Even if the measure is not approved, Republicans hope to score political points by forcing Democrats to vote against protections for popular items. Democrats portray the bill as a largely symbolic promise that sets the stage for a replay of the 2011 debt limit crisis that led to a downgrade of the nation’s credit rating.
Minutes after the House passage of the measure, Reid and Budget Chairwoman Patty Murray of Washington held a news conference to attack the bill and renew a call for budget conference negotiations.
“If that legislation were used in a model government class in the eighth grade it would get an F. So shallow: It would put the full faith and credit of the United States in jeopardy, and they know that,” Reid said.
Murray charged Republicans with “playing games” on the debt limit and said they were “debating how they’re going to create the next crisis that this country is going to have to face down. I just think that’s the wrong approach.”
The House proposal passed with all Republican votes. Democrats portrayed the measure as a guarantee that would protect Chinese investors, who hold a large share of the federal debt, and leave unprotected recipients of a number of government benefits. Eight Republicans, mainly from the party’s moderate wing, sided with Democrats in voting “no.”
In hopes of wooing moderates in both parties, Toomey and his allies include explicit guarantees for military salaries and Social Security. Some Republicans, such as Rep. Daniel Webster of Florida, argue for more guarantees, for example, for national security and Medicare.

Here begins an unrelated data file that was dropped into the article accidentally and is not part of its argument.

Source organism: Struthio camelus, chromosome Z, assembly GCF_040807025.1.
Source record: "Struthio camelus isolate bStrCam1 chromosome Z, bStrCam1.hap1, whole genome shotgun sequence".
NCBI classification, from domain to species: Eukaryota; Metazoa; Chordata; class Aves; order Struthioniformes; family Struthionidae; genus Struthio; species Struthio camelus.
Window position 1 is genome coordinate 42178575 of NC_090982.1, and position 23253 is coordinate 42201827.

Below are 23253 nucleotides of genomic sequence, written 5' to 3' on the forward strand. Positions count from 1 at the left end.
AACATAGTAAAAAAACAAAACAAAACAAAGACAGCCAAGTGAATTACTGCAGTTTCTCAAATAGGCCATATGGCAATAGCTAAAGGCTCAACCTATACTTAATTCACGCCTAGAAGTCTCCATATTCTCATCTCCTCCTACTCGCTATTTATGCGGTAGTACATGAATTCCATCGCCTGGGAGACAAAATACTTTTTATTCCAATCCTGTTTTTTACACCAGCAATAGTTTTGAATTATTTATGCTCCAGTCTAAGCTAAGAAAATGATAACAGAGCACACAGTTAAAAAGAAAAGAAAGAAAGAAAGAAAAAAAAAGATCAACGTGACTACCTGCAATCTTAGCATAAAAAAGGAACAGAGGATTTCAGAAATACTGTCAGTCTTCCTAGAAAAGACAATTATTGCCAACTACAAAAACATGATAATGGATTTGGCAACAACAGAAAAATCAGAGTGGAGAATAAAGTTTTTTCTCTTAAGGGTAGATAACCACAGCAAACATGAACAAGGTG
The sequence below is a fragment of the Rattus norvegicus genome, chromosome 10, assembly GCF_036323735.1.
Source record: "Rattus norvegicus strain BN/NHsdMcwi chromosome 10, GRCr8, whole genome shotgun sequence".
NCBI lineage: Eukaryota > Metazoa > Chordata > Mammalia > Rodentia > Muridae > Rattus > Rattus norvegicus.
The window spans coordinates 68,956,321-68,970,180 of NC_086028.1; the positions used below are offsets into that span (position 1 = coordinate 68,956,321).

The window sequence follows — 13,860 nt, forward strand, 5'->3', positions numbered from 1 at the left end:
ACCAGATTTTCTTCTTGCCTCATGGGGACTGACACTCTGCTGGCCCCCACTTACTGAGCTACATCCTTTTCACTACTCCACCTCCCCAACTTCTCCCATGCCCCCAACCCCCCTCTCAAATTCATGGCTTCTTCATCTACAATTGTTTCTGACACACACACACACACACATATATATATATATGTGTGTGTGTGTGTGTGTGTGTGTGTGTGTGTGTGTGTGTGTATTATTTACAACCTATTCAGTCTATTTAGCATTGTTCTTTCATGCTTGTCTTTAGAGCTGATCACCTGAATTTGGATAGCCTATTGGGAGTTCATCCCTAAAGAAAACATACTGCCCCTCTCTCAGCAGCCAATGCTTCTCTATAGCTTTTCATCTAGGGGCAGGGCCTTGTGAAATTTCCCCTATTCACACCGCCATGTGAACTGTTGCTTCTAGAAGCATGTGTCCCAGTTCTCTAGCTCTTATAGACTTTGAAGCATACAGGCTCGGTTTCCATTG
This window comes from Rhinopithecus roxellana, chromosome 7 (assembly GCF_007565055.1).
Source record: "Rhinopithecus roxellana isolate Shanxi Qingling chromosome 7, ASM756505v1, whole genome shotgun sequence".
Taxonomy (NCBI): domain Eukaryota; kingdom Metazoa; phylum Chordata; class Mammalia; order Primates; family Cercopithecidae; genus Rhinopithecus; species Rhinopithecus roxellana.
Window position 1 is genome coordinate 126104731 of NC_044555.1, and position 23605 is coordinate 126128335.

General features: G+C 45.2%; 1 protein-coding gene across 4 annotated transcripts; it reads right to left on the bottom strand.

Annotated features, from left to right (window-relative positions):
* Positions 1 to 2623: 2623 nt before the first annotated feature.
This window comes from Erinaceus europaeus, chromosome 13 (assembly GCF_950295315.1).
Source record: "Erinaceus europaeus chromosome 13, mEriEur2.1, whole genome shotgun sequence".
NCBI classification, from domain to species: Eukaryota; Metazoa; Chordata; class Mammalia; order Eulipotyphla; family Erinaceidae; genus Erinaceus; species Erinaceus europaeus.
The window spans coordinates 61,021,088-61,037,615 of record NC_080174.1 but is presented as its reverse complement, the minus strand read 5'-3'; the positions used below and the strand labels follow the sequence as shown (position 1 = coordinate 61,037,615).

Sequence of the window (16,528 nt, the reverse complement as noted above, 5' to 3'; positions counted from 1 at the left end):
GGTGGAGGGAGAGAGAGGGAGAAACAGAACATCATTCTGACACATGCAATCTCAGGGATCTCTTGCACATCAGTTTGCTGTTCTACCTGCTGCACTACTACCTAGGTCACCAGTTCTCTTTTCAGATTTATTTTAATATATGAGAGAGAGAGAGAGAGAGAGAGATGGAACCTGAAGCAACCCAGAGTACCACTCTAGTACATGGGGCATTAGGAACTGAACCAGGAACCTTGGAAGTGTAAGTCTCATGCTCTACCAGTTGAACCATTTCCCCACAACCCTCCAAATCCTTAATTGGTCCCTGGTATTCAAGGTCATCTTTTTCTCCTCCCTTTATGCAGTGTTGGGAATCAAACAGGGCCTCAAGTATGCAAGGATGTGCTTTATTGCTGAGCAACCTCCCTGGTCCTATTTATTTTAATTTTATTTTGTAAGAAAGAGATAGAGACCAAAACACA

Unlike the Toomey measure, the House bill is structured as an investor shield. Some conservatives argued against expanding McClintock’s original bondholder guarantee to include promises of benefit payments to Social Security recipients. With such concerns in mind, Ways and Means Chairman Dave Camp of Michigan amended the bill to provide a guarantee for Social Security trust funds, which invest in daily special-issue Treasury bonds that are redeemed at face value.
Although the House bill makes no explicit mention of benefits, Paul N. Van de Water, a senior fellow for the Center on Budget and Policy Priorities, a liberal think tank, said it would ensure the mailing of Social Security checks.
“I don’t see why any administration would interpret it differently,” Van de Water said.
Vice President Joe Biden waits to conduct a mock swearing-in ceremony with Sen. Brian Schatz, D-Hawaii, in the Capitol's Old Senate Chamber, December 2, 2014. Schatz was sworn in to serve the remainder of his term since he was appointed to the seat after Sen. Daniel Inouye, D-Hawaii, passed away.